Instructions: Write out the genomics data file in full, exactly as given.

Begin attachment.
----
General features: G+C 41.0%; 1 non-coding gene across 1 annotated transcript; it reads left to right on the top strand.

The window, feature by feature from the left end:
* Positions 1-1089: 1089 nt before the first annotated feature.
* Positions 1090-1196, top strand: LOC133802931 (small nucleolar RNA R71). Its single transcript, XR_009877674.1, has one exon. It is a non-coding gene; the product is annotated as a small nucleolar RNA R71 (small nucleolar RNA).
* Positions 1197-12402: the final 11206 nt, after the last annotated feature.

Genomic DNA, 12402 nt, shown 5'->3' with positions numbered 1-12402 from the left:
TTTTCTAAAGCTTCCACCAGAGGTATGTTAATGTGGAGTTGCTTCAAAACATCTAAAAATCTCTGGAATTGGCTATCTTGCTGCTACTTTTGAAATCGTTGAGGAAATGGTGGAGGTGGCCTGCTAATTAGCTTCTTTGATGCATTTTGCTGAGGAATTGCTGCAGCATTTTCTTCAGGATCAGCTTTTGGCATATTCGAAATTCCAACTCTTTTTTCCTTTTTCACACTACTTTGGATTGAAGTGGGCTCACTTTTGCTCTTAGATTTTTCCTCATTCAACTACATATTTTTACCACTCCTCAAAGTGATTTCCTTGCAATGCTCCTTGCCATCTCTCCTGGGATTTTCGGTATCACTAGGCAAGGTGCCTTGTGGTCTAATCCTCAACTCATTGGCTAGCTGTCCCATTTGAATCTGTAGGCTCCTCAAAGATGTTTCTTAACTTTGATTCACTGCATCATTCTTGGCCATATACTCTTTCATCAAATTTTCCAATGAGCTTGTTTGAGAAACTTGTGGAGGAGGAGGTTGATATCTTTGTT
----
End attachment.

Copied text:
General features: G+C 41.0%; 1 non-coding gene across 1 annotated transcript; it reads left to right on the top strand.

The window, feature by feature from the left end:
* Positions 1-1089: 1089 nt before the first annotated feature.
* Positions 1090-1196, top strand: LOC133802931 (small nucleolar RNA R71). Its single transcript, XR_009877674.1, has one exon. It is a non-coding gene; the product is annotated as a small nucleolar RNA R71 (small nucleolar RNA).
* Positions 1197-12402: the final 11206 nt, after the last annotated feature.

Genomic DNA, 12402 nt, shown 5'->3' with positions numbered 1-12402 from the left:
TTTTCTAAAGCTTCCACCAGAGGTATGTTAATGTGGAGTTGCTTCAAAACATCTAAAAATCTCTGGAATTGGCTATCTTGCTGCTACTTTTGAAATCGTTGAGGAAATGGTGGAGGTGGCCTGCTAATTAGCTTCTTTGATGCATTTTGCTGAGGAATTGCTGCAGCATTTTCTTCAGGATCAGCTTTTGGCATATTCGAAATTCCAACTCTTTTTTCCTTTTTCACACTACTTTGGATTGAAGTGGGCTCACTTTTGCTCTTAGATTTTTCCTCATTCAACTACATATTTTTACCACTCCTCAAAGTGATTTCCTTGCAATGCTCCTTGCCATCTCTCCTGGGATTTTCGGTATCACTAGGCAAGGTGCCTTGTGGTCTAATCCTCAACTCATTGGCTAGCTGTCCCATTTGAATCTGTAGGCTCCTCAAAGATGTTTCTTAACTTTGATTCACTGCATCATTCTTGGCCATATACTCTTTCATCAAATTTTCCAATGAGCTTGTTTGAGAAACTTGTGGAGGAGGAGGTTGATATCTTTGTT